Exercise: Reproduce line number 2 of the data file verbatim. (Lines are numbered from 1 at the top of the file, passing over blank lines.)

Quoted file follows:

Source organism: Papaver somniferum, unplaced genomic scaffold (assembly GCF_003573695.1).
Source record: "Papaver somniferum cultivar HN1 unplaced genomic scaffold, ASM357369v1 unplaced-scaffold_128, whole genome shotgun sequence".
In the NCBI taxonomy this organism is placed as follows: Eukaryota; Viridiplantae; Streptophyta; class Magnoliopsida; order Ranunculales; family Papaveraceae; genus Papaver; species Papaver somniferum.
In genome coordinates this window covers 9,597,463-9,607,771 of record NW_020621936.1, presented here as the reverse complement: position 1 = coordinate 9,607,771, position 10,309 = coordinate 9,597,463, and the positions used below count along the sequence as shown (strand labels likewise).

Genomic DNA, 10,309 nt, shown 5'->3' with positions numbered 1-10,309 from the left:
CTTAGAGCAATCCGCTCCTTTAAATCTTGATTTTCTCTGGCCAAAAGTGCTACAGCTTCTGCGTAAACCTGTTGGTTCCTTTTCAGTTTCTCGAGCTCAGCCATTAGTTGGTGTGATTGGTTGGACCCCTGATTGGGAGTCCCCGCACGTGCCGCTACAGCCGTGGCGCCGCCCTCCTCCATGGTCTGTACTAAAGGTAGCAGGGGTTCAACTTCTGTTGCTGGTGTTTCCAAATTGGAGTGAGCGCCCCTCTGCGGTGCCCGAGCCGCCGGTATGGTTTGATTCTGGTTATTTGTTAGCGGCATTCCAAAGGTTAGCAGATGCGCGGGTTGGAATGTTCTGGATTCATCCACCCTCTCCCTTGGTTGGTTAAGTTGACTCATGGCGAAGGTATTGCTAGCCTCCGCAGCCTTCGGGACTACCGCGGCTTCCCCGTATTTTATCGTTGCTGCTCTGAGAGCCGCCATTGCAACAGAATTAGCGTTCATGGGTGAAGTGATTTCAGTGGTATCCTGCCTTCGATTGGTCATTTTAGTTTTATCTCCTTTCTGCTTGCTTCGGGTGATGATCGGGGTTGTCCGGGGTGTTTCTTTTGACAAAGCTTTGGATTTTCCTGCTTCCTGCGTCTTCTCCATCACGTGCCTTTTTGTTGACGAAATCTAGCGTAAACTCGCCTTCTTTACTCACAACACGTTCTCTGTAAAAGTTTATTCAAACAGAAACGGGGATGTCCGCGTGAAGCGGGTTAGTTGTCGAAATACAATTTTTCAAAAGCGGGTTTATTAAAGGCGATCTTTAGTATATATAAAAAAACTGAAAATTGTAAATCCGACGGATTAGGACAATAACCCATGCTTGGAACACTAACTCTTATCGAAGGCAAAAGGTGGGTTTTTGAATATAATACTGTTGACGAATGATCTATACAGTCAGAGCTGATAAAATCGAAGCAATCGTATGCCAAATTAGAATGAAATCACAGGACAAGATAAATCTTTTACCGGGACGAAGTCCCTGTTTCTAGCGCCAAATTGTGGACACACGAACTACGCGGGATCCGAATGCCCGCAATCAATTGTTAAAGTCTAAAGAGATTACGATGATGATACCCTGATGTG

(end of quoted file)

Source record: "Papaver somniferum cultivar HN1 unplaced genomic scaffold, ASM357369v1 unplaced-scaffold_128, whole genome shotgun sequence".